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Old 12-14-2007, 04:04 AM   #31
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Michael reminded me, another tip to keep the food from sticking and cooking better over all, don't put your meat into a hot pan straight out of the refrigerator. Let it rest on the counter top a bit before putting onto the heat.

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Old 12-14-2007, 04:23 AM   #32
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let cookie sheets cool before you put the next batch on to bake.
I use my kitchen scissors almost as much as a knife..they are great for trimming fat from meats..cutting bacon..chopping herbs,,even cutting meats into pieces.
Keep your knives sharp..you can get by with less expensive knives if ya have a good sharpener.
lol..i'm sure i'll think of more later

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Old 12-14-2007, 07:11 AM   #33
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Originally Posted by Barbara L View Post
If you are doubling a recipe or cutting it in half, rewrite the ingredients with the new measurements before beginning. It is easy to mess up and double some ingredients and not others, which can really mess up something you are baking.


This is a good tip. I have a number of recipes in my recipe book that have two ingredient lists printed out. One is double the other so I don't have to repeatedly do the math. I've screwed it up more than once.
"If you want to make an apple pie from scratch, you must first create the universe." -Carl Sagan
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Old 12-14-2007, 07:16 AM   #34
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you are all wonderful for sharing little kitchen secrets with me, many of those i didnt know so its very helpful... more more more, please :)
lead me not into temptation for you are slow and will only get in the way
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Old 12-14-2007, 08:44 AM   #35
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It's sorta been said already with clean as you go...
But start with a clean kitchen and empty dishwasher.
Don't have 3 other things going on.
Dont be checking on DC with food on the stove!!!!
Not that there's anything wrong with that.....
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Old 12-14-2007, 10:01 AM   #36
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If cooking multiple dishes, sit down and kind of write out a schedual of sorts.
As I am planning a meal I write out what I am cooking, what temps they cook at and how long they take to cook, and create a schedual for the whole cooking process.This way I can organize my cooking strategy so I know, let's say, that I want my roast to be done 15 minutes before serving and when I take it out to rest, I will kick up the heat in my oven then to 425 and put my dinner rolls in so they will be ready at the same time the meat is done resting, and be able to go on the table at the same time.
It helps to streamline your efforts and make sure you don't forget to cook something, or have it ready too early, or not ready when everything else is.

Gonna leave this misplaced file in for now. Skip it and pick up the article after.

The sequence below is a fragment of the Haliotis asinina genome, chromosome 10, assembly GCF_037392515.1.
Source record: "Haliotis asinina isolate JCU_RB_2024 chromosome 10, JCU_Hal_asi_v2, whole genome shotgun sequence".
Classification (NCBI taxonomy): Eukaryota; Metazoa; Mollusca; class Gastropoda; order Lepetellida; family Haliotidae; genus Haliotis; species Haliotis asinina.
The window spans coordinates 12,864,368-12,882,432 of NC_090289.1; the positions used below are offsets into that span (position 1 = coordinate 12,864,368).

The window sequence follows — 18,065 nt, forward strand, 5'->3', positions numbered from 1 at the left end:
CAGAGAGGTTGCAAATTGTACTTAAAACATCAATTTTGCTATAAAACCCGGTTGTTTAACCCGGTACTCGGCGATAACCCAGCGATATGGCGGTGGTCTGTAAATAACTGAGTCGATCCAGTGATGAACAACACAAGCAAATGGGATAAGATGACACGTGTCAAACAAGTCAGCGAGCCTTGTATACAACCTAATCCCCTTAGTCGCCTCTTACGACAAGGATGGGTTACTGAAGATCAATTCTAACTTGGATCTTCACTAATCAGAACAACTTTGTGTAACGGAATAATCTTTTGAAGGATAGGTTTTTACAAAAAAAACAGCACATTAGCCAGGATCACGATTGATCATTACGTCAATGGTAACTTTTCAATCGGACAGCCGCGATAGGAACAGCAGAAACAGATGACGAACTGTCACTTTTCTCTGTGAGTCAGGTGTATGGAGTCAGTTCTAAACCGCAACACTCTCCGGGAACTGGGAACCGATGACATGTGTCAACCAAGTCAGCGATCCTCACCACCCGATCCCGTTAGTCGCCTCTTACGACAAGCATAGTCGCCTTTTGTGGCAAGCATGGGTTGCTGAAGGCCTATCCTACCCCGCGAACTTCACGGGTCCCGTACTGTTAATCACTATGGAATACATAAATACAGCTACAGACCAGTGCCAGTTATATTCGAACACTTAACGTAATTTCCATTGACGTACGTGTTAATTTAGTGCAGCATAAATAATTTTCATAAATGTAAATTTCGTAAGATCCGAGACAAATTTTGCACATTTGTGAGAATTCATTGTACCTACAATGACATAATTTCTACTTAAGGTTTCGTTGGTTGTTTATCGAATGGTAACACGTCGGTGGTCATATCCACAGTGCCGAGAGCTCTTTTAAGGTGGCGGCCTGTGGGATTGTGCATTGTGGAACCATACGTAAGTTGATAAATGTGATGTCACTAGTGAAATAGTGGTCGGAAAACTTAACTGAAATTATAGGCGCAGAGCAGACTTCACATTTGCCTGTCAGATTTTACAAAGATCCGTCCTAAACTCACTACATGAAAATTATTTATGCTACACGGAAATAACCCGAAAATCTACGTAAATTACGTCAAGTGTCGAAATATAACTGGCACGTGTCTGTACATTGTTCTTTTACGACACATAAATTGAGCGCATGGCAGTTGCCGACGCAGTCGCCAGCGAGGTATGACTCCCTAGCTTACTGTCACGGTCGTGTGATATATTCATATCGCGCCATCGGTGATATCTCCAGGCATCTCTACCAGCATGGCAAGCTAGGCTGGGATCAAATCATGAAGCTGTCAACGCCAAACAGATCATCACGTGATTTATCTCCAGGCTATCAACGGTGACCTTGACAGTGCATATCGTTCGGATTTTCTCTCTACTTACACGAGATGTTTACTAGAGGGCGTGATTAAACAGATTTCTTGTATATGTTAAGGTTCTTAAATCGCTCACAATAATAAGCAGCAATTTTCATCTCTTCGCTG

Life is short.So eat great food!
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Old 12-14-2007, 10:09 AM   #37
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for soups stews crock pot meals whatever, brown the meat, brown the bones and veggies (get some caramelization) the flavor improves geometrically

tip: learn to brown and deglaze

all other technique tips given are sound fundamentals for sure.
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Old 12-14-2007, 10:20 AM   #38
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You have a lot of great tips here. I can think of a couple that haven't been said in quite the same way....

Just a pinch of salt will lift the flavor of any dish (even desserts) especially where it isn't called for. Don't add it at the end, but during the mixing.

A propos of mise en place: 1. I always suggest to my students that they invest in a few medium sized trays for gathering the mise en place. Put all the ingredients for each dish you are preparing on a separate tray. It eliminates a lot of confusion when you are making multiple dishes at the same time.
2. Chop your mirepoix ahead of time, if you can, and make extra of each ingredient and bag that for future use. Chopped onions, celery, carrots, peppers all freeze well, so if you won't need them right away, just pop them in your freezer door. You'll be glad you did.

When assembling dishes like Lasagna, never make just one. It's just as easy to make two. You then can freeze #2 and have a meal made ahead for "you never know!"

Oh! and don't wash good cookware (or you knives) in the dishwasher!
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Old 12-14-2007, 10:28 AM   #39
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If you're going to make gravy, sear your meat at a high temperature, and let it almost burn...you'll get great color and flavor in your gravy that way.

If you're like me, and like to have a drink while you cook, be sure you get the meal together before you get too toasted. I was making gumbo with a house full of people once, and ended up burning the roux.
We get by with a little help from our friends
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Old 12-14-2007, 11:49 AM   #40
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if you're making tomato sauce, keep stirring it or it'll burn.

if it does get burned (you can feel it on the bottom with a spoon), carefully ladel off the as much as you can without disturbing the bottom, then pour off the rest into another pot.

and never cook sauce naked.

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very, very frightening me!" Galileo
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